News, Analysis, Trends, Management Innovations for
Clinical Laboratories and Pathology Groups

Hosted by Robert Michel

News, Analysis, Trends, Management Innovations for
Clinical Laboratories and Pathology Groups

Hosted by Robert Michel
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Why Gen X makes it Four Generations Now Working in Clinical Pathology Laboratories

Managing a multi-generation medical laboratory workforce is a daunting challenge

Here’s a challenge that’s unique in the modern history of medical laboratory management and operations. There are now four different generations of workers employed in clinical laboratories and pathology groups around the nation!

Experts tell us that each generation has a unique set of preferences, work ethics, and personal goals. Thus, a specific management initiative that typically motivates one generation may actually be a disincentive for another generation.


Is Whole-genome Sequencing Reaching a Tipping Point for Clinical Pathology Laboratories?

High-Density Sequencing Chips Will Soon Be Able To Sequence Five Million SNPs

Rapid gene sequencing is catching the interest of progressive anatomic pathologists. These medical laboratory professionals are interested in using rapid gene sequencing technology to allow them to study tens and hundreds of genes on a patient specimen.

The technologies used in rapid gene sequencing are being developed and improved by a handful of biotech companies who are racing each other be first to deliver systems to the marketplace that can sequence whole human genomes at a cost of $1,000 or less. Some innovative medical laboratories are beginning to acquire these sequencing systems and explore how they might be used for clinical pathology laboratory testing. (more…)

Training America’s Next Generation of Clinical Pathology Laboratory Managers

Demand for Capable Medical Laboratory Managers Will Skyrocket In Coming Years

Much is written about the acute—and soon to worsen—shortage of medical technologists (MT) and other skilled positions in America’s clinical laboratories and pathology groups. But what gets constantly overlooked is the equally critical need to have capable clinical laboratory managers, supervisors, directors, and administrators at every level in the medical laboratory organization.

This situation creates an unprecedented opportunity for those up-and-coming med techs and laboratory professionals who aspire to a management career in their clinical laboratory. Demand for their services is assured. But before they can step into management positions that come with increased responsibility and higher salaries, they must have the training, the experience, and the maturity required to be an effective manager. (more…)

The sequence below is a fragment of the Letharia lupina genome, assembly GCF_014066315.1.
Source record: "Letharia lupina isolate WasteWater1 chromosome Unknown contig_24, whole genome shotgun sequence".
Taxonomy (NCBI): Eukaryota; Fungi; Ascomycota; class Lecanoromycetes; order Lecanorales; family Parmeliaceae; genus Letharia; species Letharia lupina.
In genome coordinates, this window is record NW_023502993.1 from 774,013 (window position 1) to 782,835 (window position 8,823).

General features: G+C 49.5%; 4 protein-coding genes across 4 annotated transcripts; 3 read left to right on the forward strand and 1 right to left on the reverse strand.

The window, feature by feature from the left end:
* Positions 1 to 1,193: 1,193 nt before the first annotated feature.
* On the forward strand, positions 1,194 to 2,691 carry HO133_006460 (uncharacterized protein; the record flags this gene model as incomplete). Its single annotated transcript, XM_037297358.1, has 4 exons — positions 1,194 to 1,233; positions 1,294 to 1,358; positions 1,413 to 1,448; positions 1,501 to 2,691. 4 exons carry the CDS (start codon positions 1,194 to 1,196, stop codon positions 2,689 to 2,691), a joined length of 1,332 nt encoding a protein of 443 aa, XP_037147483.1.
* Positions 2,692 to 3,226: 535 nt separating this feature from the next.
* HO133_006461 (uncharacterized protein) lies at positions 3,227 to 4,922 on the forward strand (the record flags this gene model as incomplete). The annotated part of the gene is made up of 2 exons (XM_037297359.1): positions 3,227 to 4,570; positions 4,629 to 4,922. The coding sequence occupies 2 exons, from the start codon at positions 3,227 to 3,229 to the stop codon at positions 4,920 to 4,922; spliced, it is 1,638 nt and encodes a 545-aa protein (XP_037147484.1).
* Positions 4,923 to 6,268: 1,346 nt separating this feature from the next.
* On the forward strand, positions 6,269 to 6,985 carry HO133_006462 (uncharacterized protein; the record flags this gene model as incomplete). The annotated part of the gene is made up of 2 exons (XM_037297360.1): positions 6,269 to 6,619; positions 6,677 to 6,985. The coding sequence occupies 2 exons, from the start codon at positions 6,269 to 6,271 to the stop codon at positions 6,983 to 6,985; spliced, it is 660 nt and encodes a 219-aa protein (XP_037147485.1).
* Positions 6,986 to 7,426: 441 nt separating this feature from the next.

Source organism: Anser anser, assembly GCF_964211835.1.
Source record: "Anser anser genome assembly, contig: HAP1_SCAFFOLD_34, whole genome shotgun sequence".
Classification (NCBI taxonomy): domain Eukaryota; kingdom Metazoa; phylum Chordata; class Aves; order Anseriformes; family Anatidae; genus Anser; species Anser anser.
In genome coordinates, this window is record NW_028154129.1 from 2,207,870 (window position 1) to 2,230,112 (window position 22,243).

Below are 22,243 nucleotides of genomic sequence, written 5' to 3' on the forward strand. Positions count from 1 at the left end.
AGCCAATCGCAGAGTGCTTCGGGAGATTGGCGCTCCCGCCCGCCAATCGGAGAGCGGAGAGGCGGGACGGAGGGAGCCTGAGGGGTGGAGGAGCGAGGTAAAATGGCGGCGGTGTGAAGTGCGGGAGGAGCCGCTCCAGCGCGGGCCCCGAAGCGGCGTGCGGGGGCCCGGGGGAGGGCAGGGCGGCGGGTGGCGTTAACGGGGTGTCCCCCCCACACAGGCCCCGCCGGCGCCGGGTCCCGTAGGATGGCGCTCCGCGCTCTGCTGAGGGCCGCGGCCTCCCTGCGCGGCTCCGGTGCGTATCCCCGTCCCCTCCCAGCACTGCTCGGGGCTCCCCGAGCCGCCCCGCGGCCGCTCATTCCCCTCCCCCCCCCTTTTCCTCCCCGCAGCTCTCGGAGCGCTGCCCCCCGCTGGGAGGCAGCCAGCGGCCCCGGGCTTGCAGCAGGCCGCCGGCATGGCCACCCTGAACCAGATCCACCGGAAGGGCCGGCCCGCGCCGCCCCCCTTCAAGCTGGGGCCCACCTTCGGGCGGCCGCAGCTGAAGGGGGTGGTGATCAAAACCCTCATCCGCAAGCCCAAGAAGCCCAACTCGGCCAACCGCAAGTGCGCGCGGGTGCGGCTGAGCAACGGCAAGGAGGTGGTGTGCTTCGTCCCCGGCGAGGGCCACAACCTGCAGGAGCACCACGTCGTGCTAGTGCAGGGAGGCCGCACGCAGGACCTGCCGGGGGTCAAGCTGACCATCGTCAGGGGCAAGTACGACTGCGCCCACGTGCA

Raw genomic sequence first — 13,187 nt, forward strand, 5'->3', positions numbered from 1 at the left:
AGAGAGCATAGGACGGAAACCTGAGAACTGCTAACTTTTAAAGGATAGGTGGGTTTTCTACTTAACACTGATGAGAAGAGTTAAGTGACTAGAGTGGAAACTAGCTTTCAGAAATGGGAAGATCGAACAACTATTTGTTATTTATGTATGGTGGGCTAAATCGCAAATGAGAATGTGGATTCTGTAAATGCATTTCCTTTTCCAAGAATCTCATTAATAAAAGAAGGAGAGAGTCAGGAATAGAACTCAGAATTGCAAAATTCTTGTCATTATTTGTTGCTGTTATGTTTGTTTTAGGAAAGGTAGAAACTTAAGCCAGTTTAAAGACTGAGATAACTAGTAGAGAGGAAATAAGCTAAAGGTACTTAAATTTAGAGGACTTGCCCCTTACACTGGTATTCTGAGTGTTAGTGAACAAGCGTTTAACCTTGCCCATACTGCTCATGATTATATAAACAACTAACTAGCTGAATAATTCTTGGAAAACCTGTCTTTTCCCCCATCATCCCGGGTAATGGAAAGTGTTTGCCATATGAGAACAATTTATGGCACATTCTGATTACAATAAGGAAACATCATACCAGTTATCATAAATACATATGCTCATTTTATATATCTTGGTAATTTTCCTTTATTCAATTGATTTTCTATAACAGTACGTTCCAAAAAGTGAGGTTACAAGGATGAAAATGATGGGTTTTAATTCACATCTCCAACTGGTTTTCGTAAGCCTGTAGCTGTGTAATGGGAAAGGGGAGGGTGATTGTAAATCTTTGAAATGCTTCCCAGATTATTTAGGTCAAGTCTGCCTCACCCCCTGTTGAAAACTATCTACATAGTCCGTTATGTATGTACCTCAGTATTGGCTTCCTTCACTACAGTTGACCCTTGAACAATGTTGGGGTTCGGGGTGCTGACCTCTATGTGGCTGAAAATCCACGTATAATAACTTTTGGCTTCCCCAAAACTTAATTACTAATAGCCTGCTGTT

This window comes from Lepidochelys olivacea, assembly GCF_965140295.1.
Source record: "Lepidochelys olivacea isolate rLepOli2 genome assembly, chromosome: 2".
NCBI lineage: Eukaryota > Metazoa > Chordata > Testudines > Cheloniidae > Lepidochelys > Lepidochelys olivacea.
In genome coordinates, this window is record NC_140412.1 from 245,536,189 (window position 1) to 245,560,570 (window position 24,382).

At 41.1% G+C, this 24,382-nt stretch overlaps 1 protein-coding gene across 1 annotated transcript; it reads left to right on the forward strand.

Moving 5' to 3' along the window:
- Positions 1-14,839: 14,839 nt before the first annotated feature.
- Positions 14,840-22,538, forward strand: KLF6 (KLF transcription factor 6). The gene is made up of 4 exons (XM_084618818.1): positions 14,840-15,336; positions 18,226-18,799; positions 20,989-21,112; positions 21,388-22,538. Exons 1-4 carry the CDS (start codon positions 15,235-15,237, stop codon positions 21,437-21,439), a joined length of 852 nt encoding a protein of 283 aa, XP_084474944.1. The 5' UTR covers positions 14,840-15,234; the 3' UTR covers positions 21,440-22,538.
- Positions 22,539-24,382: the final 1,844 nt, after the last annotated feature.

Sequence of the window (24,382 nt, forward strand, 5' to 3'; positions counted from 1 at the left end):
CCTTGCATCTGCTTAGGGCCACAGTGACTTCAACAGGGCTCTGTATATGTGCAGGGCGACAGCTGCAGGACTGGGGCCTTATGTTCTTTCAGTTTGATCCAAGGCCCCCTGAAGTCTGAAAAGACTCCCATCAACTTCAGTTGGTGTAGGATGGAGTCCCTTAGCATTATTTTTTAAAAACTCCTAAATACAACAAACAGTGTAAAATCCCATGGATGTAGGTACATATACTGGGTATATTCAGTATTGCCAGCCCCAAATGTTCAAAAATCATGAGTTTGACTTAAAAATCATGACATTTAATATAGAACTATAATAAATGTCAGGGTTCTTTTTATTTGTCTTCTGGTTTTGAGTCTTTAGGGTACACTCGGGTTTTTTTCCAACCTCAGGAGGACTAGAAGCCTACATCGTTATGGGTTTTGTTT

Tech-Savvy Doctors Are Putting Smartphones and iPads to Work in their Medical Practice

Clinical Pathology Laboratories Will Need to Securely Make Lab Test Data Available to Mobile Device Users

Use of handheld mobile devices by physicians and nurses is exploding. This trend has important implications for clinical laboratories and anatomic pathology groups, since clinicians quickly demand to access laboratory test data on their handheld mobile devices.

However, it is hospitals and health systems which are the first healthcare institutions that need to find a solution to enable appropriate use of handheld mobile devices by physicians, nurses, and other caregivers. Despite the efforts of chief information officers (CIOs) to maintain control over their institution’s informatics network, doctors and nurses are bringing their personal handheld mobile devices into the hospital and want to use them to access healthcare data.

OIG Determines that CMS Failed to Report Disciplinary Actions against Clinical Pathology Laboratories and other Providers

Findings came after OIG audited the Healthcare Integrity and Protection Databank

Adverse actions taken by federal healthcare regulators against clinical pathology laboratories and other healthcare providers have not been reported to a public database as required by law. That is the finding of the Office of the Inspector General (OIG), based on its study of the information contained in the Healthcare Integrity and Protection Data Bank (HIPDB).

During its audit of the HIPDB, the OIG determined that the Centers for Medicare and Medicaid Service (CMS) failed to report disciplinary actions it took against medical laboratories and other providers to the Healthcare Integrity and Protection Data Bank (HIPDB). According to the OIG’s recently-released report, CMS’s Division of Laboratory Services was responsible for many of the omissions.

Clinical Laboratory Actions Should Be Listed in the HIPDB

The HIPDB is a national database of adverse actions taken by federal agencies against “healthcare practitioners, providers and suppliers,” who are defined in the OIG report as medical doctors, laboratories, clinics, nursing homes, managed care facilities, prescription drug plans and durable medical equipment (DME) suppliers.